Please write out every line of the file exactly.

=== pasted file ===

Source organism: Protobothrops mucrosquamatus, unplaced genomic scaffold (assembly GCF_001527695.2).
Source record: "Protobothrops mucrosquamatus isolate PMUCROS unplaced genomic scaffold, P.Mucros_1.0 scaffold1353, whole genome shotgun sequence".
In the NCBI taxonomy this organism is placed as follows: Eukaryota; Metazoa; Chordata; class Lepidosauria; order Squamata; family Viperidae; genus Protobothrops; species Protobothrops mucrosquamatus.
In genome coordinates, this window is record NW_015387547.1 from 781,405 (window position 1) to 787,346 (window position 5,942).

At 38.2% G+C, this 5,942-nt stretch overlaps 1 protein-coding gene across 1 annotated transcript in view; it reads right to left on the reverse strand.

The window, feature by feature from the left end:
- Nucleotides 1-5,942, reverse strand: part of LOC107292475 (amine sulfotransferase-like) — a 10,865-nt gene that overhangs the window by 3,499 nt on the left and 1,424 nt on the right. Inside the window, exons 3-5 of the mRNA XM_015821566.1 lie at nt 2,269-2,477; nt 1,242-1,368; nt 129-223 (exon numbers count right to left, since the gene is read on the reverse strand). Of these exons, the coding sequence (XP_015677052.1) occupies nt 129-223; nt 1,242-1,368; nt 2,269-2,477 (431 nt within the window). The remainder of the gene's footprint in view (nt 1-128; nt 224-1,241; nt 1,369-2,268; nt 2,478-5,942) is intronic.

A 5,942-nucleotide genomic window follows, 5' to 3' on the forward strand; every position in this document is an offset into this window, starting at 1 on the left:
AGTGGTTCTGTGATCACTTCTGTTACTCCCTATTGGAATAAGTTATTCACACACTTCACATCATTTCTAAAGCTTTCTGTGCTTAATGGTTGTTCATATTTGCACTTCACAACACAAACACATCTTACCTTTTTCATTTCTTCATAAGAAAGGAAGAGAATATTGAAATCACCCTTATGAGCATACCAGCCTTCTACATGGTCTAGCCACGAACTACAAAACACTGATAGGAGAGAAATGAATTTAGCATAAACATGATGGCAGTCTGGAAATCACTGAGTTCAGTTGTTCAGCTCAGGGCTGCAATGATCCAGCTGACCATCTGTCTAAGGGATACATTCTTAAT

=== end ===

Source organism: Protobothrops mucrosquamatus, unplaced genomic scaffold (assembly GCF_001527695.2).
Source record: "Protobothrops mucrosquamatus isolate PMUCROS unplaced genomic scaffold, P.Mucros_1.0 scaffold1353, whole genome shotgun sequence".
In the NCBI taxonomy this organism is placed as follows: Eukaryota; Metazoa; Chordata; class Lepidosauria; order Squamata; family Viperidae; genus Protobothrops; species Protobothrops mucrosquamatus.
In genome coordinates, this window is record NW_015387547.1 from 781,405 (window position 1) to 787,346 (window position 5,942).

At 38.2% G+C, this 5,942-nt stretch overlaps 1 protein-coding gene across 1 annotated transcript in view; it reads right to left on the reverse strand.

The window, feature by feature from the left end:
- Nucleotides 1-5,942, reverse strand: part of LOC107292475 (amine sulfotransferase-like) — a 10,865-nt gene that overhangs the window by 3,499 nt on the left and 1,424 nt on the right. Inside the window, exons 3-5 of the mRNA XM_015821566.1 lie at nt 2,269-2,477; nt 1,242-1,368; nt 129-223 (exon numbers count right to left, since the gene is read on the reverse strand). Of these exons, the coding sequence (XP_015677052.1) occupies nt 129-223; nt 1,242-1,368; nt 2,269-2,477 (431 nt within the window). The remainder of the gene's footprint in view (nt 1-128; nt 224-1,241; nt 1,369-2,268; nt 2,478-5,942) is intronic.

A 5,942-nucleotide genomic window follows, 5' to 3' on the forward strand; every position in this document is an offset into this window, starting at 1 on the left:
AGTGGTTCTGTGATCACTTCTGTTACTCCCTATTGGAATAAGTTATTCACACACTTCACATCATTTCTAAAGCTTTCTGTGCTTAATGGTTGTTCATATTTGCACTTCACAACACAAACACATCTTACCTTTTTCATTTCTTCATAAGAAAGGAAGAGAATATTGAAATCACCCTTATGAGCATACCAGCCTTCTACATGGTCTAGCCACGAACTACAAAACACTGATAGGAGAGAAATGAATTTAGCATAAACATGATGGCAGTCTGGAAATCACTGAGTTCAGTTGTTCAGCTCAGGGCTGCAATGATCCAGCTGACCATCTGTCTAAGGGATACATTCTTAAT